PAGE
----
Allaahul-Musta’an…this “justice” system in this country is darkness and oppression on a massive scale (Thulum) May Allaah (swt) aid, assist, and reward the innocent and punish the Thalimeen.

      • Amad

        April 29, 2010 at 1:05 AM

        I agree…

        When the system is so massively rigged against you, and you see what happened with Dr. Aafia, you have to take the least you can escape with. 15 years sounds a heck lot better than 70.

        If you look at probabilities and expected value theory, even if you assume that your chance of getting 0 years is 50% and your chance of getting 70 is balance 50%, then your overall expected value for going into trial is (0 * 50% + 70 * 50%=) 35 years. Compare that against a 15 year expected return for pleading guilty, you have your answer. Fahad had to have a 80% of more probability to win outright (i.e. on all counts) in order for objective decision-making to make him go with the alternative.

        With regards to those brothers who plea bargain, prosecutors in these type of weak cases are well aware of the prisoner’s dilemma, the classic game-theory that demonstrates why two people (in this case those accused) might not cooperate (with one “copping out” on the other), even if it is in both their best interests to do so. That’s why these weak cases always rely on one defendant becoming the star witness against the other.

        We might ask, “what about principles”, but it’s easy to say that when you are in the balcony, not in the docket. We all admire and salute the men who can do stick to principles under all circumstances (and no doubt there have been men who done it), but may Allah protect us from that situation, because one could be excused for not wanting to spend his entire life in prison. Those choices are so incredibly tough and difficult that all of us who haven’t had to choose between 10 years and 70 years in prison, should think ten times before questioning the moral courage of any of these brothers (those who became witnesses against others or those who plead guilty).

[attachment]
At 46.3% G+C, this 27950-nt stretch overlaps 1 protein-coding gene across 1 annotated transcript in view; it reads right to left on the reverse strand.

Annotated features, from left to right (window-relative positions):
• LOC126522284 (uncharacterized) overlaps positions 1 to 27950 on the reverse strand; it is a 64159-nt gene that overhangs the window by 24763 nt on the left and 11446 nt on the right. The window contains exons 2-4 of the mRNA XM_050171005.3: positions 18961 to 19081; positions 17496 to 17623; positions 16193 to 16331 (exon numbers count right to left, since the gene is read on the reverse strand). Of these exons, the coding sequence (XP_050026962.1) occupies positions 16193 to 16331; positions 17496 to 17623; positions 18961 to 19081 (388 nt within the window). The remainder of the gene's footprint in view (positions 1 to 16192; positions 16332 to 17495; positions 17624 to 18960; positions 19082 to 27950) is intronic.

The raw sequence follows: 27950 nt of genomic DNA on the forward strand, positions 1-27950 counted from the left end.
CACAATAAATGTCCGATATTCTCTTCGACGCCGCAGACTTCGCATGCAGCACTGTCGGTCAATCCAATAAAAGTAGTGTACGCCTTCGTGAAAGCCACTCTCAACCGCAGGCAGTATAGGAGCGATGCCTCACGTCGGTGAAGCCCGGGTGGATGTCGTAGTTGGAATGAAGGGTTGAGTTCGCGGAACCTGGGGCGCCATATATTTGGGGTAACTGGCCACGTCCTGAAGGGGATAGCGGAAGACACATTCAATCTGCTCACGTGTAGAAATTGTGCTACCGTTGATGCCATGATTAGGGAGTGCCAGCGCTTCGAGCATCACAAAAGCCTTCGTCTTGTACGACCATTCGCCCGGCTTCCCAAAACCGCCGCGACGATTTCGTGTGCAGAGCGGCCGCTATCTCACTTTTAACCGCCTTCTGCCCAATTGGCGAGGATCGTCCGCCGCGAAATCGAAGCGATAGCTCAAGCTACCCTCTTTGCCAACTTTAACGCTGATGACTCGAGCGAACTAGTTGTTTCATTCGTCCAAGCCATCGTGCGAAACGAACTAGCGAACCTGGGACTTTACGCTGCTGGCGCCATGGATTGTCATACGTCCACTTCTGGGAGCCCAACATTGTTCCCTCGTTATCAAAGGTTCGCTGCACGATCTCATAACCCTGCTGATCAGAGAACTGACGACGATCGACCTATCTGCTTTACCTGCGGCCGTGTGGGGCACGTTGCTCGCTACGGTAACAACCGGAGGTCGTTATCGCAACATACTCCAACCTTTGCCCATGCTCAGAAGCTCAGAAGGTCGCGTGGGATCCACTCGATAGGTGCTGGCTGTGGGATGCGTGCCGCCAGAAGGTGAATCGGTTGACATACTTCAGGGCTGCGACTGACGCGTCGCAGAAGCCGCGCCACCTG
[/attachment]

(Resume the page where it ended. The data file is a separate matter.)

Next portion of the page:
13. Sally

    April 27, 2010 at 11:46 PM

    Paul Craig Roberts, former Assistant Treasury Secretary under President Reagan, had this to say about Aafia Siddiqui in his Feb 2010 article “The U.S. is Now a Police State”:

    ‘The Bush regime found inhumane and totalitarian-minded lawyers and put them to work at the U.S. Department of Justice (sic) to invent arguments that the Bush regime did not need to obey the law……An ignorant and bigoted American jury convicted her for being a Muslim. This is the kind of “justice” that always results when the state hypes fear and demonizes a group.’

    For further articles about the real truth of what is being done to Muslims in USA, read Steve Lendman’s blog — type in in his search box, and see what comes up: “More Arrests in America’s War on Islam”, “Aafia Siddiqui: Victimized by American Depravity”, “Targeting Muslim Charities in America”, to name a few.